Italy rethinking its signed commitment to China's BRI
Italy's Prime Minister says ties with Beijing are possible even if Rome pulled out of the project.
Italian Prime Minister Giorgia Meloni said ties with China are possible even if her country did not proceed with its Belt and Road Initiative BRI commitments it signed with Beijing in 2019.
It is too early to predict the final decision on the matter, Meloni told Il Messaggero daily.
Rome was the first major Western capital to sign into the Chinese strategic multi-trillion dollar project, a move that saw heavy criticism from both Brussels and Washington.
"Our assessment is very delicate and touches upon many interests," said the Prime Minister.
The agreement expires in March 2024, and unless either party decides to end participation, it will be automatically renewed. At least three months' notice must be given by the side pulling out from the project.
Before being elected for the position of Prime Minister, Meloni expressed in September 2022 that she had "no political will ... to favor Chinese expansion into Italy or Europe," voicing disapproval of the 2019 pact.
She stressed that, while being the only G7 member to enter the BRI plan, Italy is not the largest Western and European trade partner of China.
"This means it is possible to have good relations, also in important areas, with Beijing, without necessarily these being part of an overall strategic design," she added.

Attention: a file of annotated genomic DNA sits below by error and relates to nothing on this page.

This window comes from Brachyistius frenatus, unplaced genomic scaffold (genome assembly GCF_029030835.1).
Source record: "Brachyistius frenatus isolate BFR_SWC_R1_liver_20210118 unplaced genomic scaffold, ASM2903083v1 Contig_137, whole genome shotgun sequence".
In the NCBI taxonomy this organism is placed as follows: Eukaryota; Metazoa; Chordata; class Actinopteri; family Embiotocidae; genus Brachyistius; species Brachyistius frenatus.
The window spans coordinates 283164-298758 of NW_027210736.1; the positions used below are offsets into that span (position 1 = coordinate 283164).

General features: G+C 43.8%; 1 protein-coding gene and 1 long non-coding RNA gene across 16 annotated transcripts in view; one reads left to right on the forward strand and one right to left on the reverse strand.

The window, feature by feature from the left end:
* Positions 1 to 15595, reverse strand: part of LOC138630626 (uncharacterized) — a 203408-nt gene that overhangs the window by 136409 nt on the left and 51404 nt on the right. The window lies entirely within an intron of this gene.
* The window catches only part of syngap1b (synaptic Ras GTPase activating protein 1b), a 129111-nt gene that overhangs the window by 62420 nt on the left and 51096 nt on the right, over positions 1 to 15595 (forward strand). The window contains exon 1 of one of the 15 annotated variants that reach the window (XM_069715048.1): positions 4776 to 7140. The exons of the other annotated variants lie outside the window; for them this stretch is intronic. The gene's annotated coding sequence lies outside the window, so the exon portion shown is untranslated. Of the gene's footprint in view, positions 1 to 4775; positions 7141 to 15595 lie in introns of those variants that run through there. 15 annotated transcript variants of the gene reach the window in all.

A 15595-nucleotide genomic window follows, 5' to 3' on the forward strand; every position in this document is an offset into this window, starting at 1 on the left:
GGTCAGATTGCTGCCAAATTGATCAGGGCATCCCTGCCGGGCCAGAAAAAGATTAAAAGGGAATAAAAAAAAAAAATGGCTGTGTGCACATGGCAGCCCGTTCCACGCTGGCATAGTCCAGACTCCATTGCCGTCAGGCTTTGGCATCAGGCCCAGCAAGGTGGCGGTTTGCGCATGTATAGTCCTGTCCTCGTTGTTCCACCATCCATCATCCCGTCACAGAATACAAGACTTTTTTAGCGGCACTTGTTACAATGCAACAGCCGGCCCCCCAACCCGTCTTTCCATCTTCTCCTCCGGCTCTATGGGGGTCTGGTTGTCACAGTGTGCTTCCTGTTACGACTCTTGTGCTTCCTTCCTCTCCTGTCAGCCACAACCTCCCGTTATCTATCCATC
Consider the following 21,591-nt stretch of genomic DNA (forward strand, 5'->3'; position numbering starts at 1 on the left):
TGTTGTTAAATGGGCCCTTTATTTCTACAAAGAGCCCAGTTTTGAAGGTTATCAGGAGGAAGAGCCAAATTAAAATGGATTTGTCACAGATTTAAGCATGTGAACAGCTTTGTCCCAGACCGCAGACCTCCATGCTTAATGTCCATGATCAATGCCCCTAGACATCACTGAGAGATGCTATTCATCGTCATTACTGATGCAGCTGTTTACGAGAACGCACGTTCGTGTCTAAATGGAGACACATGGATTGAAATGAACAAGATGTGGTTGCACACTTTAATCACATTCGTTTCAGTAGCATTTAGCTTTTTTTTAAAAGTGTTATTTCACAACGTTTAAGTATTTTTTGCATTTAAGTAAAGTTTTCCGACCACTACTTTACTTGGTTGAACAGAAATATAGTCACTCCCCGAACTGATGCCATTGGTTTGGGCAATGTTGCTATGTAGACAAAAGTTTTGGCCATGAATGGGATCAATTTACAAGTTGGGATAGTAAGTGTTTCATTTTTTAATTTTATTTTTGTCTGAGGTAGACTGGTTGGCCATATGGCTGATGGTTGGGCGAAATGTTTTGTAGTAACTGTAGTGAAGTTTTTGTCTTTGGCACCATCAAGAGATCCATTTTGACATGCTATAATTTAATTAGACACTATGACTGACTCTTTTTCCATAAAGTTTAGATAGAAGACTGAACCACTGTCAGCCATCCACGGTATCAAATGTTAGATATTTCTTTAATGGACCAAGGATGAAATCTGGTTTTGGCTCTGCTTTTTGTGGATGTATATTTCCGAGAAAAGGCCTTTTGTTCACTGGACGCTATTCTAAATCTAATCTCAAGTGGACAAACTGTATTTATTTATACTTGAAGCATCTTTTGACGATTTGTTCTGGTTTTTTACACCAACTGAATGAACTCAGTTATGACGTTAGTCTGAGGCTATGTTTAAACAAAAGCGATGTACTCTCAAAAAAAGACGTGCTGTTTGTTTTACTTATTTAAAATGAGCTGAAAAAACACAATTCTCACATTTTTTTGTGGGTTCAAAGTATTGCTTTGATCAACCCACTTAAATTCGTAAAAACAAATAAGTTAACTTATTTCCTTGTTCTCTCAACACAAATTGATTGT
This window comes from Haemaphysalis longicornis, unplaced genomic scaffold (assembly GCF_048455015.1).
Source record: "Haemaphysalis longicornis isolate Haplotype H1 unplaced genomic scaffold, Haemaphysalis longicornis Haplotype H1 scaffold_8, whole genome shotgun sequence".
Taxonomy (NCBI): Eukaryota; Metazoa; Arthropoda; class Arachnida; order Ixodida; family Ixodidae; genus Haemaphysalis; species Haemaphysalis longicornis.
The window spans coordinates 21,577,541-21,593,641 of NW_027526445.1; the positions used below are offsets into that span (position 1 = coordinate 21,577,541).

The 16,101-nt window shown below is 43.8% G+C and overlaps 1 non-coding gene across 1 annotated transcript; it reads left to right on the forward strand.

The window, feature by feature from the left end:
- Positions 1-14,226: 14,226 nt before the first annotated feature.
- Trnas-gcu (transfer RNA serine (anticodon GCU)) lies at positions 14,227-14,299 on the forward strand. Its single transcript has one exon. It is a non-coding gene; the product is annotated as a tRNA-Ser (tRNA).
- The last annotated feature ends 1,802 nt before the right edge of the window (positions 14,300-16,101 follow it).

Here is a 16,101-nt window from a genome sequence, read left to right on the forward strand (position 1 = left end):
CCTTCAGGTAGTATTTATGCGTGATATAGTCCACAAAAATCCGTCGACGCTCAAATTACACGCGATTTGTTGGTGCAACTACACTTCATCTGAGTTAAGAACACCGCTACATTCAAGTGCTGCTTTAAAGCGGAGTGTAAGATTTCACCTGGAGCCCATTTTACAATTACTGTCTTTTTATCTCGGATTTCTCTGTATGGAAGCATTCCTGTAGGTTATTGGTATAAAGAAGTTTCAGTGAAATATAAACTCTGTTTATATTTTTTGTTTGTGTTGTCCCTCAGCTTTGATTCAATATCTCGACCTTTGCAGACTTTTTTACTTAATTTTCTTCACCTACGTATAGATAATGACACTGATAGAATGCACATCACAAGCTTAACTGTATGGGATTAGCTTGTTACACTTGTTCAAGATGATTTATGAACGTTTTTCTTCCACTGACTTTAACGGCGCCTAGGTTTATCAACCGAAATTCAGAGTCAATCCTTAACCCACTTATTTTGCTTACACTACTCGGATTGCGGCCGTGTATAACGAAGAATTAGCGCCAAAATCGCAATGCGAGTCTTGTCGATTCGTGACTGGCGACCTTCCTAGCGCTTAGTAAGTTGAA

Reuters reported earlier this month, citing an Italian diplomat, that it is very unlikely that Rome would renew participation in the BRI.
Western values and ideology
In a joint declaration issued on Saturday at the G7 meeting in Hiroshima, Japan, the G7 cited a number of complaints leveled at Beijing, including intellectual theft, "economic coercion", and domestic human rights violations. According to the organization, it firmly opposes "any unilateral attempts to change the status quo by force" in relation to Taiwan and the South China Sea.
Responding to the hostile remarks, the Chinese Foreign Ministry said on Saturday that the international community will not accept the G7's pro-Western principles and will not enable the US-led group to control world affairs.
"China will never accept the so-called rules imposed by the few. The international community does not and will not accept the G7-dominated Western rules that seek to divide the world based on ideologies and values,” it continued.
Cutting economic ties with China 'unthinkable'
China is considered the largest market for several G7 countries that rely on exports, such as Germany and Japan. And despite growing US pressure on its allies, it seems to be very difficult to decouple from the Chinese market at least anytime soon.
Chief of Germany's brand car maker Mercedes Benz said last month that cutting economic ties with China is “unthinkable” and would subject Germany’s industry to major risks.
"The major players in the global economy, Europe, the U.S. and China, are so closely intertwined that decoupling from China makes no sense," Ola Kaellenius told Bild.
"Our sales figures in China are increasing and I am quite optimistic that we will also grow this year. During the corona years, the wealthier Chinese in particular made extraordinary savings," he added.
"This purchasing power should benefit us."